Fire Fighter

What Does a Fire Fighter Do?
Most residential fires begin by accident, either because of a short-circuited wire, a forgotten dinner left cooking on the stove top, or any other innocent circumstance. Fires escalate quickly, and if it grows beyond an individual’s capacity to extinguish, then fire fighters must be called in to handle the situation before more damage is done. Different fire fighters perform different tasks so that the team may operate quickly and efficiently. For example, some fire fighters are assigned to carry the hoses and connect them to a fire hydrant. Others are assigned to enter burning buildings and perform search and rescue operations. However, these duties can quickly change depending on the situation’s needs. Even after the fire has been extinguished, fire fighters must sort through the wreckage to ensure that no smoldering pieces remain because these can ignite another fire. Fire fighters also respond to other types of emergencies, such as chemical spills or vehicle accidents.

What Is the Employment and Salary Outlook for a Fire Fighter?
Fires claim many lives, as well as cost residents billions of dollars in damage every year. In 2008, 3,320 Americans died as a result of fire, and fires caused about $15.5 billion in property loss, according to the U.S. Fire Administration. Fire fighters will always be needed to protect the community from fires, whether those fires take place because of nature, an accident, or criminal activity. There were an estimated 1.5 million fires in 2008 alone, the Fire Administration states, and as the population increases and cities become more densely crowded, this number will inevitably increase as well. More fire fighters will be needed to staff local fire stations in order to keep property and lives safe. Employment opportunities for fire fighters are expected to increase 19 percent through 2018, according to the Bureau of Labor Statistics. Fire fighters make an average salary of about $44,260 annually, according to the latest information available from the Bureau.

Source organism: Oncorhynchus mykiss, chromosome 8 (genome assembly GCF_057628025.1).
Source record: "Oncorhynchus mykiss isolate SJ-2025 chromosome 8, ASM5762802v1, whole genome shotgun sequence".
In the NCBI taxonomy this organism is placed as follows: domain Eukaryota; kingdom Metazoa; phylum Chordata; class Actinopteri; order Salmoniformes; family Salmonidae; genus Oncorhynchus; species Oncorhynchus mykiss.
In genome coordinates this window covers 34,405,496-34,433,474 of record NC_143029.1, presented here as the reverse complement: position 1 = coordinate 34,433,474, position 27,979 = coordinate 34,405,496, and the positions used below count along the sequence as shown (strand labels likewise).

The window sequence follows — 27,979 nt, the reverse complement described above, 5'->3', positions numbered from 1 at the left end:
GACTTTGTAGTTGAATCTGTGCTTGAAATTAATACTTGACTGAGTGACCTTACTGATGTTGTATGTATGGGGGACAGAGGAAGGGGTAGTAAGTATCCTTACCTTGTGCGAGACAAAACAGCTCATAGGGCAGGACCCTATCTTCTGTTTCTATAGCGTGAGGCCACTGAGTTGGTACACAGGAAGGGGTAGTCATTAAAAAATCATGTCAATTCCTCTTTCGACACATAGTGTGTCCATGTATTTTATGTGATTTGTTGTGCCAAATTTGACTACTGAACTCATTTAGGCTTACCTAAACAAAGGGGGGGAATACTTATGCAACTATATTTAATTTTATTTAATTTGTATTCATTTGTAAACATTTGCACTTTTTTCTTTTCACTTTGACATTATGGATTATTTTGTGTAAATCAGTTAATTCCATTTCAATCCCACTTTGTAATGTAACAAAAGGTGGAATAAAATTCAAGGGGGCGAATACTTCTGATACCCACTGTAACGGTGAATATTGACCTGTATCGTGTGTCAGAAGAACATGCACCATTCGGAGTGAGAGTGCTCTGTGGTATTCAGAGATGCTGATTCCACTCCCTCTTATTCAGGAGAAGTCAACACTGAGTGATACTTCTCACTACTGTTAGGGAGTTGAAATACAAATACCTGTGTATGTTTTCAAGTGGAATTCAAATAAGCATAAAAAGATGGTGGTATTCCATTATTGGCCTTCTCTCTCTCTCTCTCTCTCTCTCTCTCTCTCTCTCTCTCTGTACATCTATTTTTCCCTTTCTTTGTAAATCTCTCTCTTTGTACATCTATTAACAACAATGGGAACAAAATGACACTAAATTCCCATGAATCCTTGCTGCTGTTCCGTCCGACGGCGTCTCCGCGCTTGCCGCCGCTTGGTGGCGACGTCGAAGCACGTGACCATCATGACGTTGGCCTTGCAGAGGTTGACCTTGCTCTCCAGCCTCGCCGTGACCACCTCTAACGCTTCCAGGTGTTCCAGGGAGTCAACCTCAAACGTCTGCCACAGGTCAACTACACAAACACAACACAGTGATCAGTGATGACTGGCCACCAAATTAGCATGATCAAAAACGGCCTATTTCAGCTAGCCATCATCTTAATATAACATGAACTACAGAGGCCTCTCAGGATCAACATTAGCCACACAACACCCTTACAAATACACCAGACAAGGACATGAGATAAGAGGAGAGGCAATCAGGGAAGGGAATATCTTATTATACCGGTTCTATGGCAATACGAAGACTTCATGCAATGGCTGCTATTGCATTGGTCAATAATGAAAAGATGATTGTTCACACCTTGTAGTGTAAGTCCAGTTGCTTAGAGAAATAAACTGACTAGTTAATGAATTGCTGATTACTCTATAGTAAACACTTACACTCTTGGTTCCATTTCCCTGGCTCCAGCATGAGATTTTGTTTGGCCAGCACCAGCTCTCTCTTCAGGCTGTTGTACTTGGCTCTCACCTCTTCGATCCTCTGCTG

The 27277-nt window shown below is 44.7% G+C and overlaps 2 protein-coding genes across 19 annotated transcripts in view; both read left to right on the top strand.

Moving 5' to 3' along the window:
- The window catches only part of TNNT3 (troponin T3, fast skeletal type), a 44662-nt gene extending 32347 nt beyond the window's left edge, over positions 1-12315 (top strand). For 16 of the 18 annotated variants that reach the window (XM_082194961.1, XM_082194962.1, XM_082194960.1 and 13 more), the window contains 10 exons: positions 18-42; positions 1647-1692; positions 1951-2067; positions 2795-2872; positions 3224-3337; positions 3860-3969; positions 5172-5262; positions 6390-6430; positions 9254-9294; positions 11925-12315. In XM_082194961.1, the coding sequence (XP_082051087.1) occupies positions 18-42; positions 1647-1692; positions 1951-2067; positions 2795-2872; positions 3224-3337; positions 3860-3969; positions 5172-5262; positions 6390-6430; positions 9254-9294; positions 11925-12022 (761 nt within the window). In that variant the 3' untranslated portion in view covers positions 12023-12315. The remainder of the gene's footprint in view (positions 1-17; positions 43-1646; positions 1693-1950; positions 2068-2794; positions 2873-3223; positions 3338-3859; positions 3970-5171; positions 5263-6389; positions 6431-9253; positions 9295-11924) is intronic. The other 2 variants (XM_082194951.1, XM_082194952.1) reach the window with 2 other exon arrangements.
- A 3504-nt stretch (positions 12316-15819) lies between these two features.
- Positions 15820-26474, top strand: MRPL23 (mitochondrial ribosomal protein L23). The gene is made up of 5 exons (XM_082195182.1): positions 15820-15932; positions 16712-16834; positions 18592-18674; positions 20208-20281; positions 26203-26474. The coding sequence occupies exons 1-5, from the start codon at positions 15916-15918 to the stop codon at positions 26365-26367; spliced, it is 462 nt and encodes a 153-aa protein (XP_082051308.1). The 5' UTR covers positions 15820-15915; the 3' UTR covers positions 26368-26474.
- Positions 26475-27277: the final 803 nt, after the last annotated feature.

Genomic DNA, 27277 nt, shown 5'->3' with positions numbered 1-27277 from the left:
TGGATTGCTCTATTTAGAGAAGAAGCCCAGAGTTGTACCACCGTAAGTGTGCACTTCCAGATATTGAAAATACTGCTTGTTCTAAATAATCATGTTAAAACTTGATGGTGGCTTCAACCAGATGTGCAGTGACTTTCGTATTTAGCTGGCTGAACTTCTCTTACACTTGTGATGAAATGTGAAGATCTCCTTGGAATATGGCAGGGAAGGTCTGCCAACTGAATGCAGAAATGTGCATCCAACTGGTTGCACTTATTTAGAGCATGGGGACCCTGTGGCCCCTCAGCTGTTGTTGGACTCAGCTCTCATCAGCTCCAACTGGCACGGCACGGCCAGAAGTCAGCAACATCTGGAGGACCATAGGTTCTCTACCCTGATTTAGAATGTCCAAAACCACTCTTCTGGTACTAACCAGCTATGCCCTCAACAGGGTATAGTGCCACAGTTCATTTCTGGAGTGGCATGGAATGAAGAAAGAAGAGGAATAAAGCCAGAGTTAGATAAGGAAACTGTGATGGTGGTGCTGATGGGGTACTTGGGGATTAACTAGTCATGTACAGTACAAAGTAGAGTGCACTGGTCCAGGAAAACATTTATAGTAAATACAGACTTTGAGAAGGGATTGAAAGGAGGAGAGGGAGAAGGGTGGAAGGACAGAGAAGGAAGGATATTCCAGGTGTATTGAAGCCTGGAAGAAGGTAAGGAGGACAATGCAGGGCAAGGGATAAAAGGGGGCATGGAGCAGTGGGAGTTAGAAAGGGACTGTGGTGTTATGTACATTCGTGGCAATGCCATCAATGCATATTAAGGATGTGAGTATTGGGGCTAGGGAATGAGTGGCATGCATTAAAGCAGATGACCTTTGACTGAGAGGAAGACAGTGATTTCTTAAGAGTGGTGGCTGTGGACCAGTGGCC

How Can I Become a Fire Fighter?
Aspiring fire fighters must have at least a high school diploma, but more and more employers are now actively seeking fire fighters who have earned an associate degree in fire science or fire engineering. An associate degree program takes approximately two years to complete. Students take courses in fire patterns, causes of fires, and other classes that are designed to enhance their knowledge of how fires work so that the future fire fighters may best know how to combat the flames. After program completion, fire fighters undergo a rigorous training program where they learn fire fighting techniques, emergency medical procedures, and other job-specific skills that will be needed in the field. After finishing the station’s training program, prospective fire fighters are assigned to a fire company where they are placed on a period of probation to determine how well they can handle the stressors of the job. In addition to completing an associate degree and training program, most fire fighters also need to be certified as emergency medical technicians, which allow them to perform basic life-saving procedures such as treating wounds.